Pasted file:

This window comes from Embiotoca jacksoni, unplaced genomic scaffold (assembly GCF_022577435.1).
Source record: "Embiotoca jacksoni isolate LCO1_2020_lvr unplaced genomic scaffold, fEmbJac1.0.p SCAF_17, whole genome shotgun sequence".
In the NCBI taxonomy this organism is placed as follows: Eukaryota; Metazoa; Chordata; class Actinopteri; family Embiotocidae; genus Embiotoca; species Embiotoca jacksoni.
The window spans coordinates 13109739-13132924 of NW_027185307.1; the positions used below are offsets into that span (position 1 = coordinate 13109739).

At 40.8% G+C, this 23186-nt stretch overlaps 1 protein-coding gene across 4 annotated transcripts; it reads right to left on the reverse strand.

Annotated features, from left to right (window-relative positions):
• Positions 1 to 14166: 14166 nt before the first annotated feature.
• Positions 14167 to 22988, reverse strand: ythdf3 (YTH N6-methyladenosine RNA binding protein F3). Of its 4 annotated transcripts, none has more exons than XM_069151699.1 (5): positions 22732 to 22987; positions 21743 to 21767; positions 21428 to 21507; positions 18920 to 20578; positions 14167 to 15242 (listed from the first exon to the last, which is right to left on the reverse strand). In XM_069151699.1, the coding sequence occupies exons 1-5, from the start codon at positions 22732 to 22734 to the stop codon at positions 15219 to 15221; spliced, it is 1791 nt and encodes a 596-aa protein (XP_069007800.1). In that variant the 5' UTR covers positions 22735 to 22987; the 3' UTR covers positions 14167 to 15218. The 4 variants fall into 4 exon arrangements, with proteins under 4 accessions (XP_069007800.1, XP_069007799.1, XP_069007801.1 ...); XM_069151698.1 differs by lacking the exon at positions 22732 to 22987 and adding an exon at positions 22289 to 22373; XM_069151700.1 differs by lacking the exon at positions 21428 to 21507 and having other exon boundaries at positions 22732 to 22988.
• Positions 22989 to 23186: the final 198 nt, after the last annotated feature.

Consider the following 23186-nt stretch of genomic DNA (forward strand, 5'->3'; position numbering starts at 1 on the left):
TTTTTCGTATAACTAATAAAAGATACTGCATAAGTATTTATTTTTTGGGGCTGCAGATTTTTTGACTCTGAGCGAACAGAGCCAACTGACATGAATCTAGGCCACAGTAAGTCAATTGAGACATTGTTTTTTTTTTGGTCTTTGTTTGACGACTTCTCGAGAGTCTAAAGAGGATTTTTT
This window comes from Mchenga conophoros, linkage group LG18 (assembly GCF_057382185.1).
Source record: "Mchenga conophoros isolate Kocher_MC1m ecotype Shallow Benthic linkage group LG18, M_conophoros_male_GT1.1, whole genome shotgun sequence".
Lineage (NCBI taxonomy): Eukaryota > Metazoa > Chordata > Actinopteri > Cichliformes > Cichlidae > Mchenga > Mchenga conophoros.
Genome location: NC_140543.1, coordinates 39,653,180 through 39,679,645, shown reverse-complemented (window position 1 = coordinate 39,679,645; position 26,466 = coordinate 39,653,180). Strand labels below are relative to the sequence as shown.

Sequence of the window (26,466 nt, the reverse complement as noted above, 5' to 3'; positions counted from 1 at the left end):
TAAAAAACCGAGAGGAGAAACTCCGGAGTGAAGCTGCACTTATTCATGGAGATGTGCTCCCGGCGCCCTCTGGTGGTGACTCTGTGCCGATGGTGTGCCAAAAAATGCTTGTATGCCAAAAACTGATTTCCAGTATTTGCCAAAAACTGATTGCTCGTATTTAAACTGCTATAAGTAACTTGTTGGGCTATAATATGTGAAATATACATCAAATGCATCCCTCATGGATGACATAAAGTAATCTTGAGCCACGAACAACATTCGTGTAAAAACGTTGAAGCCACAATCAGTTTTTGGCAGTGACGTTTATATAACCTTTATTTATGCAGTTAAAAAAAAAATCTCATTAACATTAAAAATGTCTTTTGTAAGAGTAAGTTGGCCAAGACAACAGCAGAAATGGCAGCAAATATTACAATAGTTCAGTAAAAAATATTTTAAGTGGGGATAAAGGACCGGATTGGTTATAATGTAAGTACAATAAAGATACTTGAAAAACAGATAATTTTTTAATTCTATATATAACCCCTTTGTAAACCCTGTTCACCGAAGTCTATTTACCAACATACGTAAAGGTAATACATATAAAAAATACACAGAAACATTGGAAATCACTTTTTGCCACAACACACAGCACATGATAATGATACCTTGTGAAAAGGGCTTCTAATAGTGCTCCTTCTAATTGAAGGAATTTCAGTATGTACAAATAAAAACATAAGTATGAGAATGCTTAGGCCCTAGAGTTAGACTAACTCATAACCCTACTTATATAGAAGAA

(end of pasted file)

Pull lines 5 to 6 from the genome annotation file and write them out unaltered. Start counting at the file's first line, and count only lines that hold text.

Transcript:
At 40.8% G+C, this 23186-nt stretch overlaps 1 protein-coding gene across 4 annotated transcripts; it reads right to left on the reverse strand.

Annotated features, from left to right (window-relative positions):